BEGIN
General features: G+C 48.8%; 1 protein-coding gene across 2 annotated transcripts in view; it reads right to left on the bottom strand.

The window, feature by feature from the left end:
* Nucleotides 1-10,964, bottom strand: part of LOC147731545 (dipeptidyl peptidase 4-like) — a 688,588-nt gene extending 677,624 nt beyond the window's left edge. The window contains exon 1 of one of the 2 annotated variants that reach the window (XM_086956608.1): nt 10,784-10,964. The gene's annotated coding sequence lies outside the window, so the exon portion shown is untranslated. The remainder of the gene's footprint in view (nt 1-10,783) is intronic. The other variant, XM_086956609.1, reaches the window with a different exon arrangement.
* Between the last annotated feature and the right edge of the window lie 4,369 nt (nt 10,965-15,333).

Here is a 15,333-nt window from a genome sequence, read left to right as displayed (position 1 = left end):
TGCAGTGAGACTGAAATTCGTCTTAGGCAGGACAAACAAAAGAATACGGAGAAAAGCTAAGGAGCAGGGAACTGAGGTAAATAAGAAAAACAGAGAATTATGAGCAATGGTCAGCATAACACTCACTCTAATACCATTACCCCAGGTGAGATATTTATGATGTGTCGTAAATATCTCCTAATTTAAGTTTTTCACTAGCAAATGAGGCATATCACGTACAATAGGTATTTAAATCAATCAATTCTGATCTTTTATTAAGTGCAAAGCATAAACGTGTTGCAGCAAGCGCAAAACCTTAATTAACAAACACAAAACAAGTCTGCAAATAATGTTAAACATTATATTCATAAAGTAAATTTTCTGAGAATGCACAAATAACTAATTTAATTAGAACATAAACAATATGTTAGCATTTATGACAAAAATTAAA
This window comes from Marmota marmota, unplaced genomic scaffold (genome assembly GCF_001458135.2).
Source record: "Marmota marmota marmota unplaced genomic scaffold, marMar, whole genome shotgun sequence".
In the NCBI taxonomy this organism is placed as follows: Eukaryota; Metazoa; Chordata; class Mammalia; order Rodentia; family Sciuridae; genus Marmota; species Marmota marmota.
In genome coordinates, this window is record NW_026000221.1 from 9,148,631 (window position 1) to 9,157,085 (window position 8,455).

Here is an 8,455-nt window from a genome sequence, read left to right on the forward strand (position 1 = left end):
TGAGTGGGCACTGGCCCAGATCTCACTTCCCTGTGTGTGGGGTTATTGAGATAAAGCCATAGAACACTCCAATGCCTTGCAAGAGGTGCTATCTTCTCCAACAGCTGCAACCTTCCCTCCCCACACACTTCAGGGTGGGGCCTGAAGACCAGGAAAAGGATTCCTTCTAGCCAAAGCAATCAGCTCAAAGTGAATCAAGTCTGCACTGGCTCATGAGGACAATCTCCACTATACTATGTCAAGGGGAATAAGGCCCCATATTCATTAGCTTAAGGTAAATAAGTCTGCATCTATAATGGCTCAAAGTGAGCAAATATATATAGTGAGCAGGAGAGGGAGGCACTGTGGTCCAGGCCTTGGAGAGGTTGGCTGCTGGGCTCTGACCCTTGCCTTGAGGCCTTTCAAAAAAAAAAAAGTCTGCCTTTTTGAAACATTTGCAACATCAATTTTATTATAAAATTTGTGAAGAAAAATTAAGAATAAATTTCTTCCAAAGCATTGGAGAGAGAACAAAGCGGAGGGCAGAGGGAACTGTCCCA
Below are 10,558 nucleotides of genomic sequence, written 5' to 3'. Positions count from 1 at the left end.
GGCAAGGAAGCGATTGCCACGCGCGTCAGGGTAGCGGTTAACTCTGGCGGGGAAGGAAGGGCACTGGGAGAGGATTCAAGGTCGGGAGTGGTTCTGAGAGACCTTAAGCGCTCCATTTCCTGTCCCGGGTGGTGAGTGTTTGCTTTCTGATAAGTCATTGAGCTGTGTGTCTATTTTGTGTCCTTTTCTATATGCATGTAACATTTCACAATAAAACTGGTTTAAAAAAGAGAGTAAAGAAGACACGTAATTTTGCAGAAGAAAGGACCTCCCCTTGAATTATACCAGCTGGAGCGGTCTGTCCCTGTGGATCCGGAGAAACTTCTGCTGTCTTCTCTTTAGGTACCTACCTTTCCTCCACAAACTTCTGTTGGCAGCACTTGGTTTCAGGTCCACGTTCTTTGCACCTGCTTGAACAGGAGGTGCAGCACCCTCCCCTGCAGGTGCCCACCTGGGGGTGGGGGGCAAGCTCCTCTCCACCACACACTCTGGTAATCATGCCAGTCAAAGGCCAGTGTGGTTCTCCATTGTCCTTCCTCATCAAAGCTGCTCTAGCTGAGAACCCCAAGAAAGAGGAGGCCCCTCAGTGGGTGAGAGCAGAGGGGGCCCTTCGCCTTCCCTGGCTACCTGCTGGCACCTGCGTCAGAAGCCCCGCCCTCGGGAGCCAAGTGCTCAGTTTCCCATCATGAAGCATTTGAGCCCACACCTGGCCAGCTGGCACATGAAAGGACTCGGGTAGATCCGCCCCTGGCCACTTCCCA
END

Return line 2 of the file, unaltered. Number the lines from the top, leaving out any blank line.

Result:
The window, feature by feature from the left end: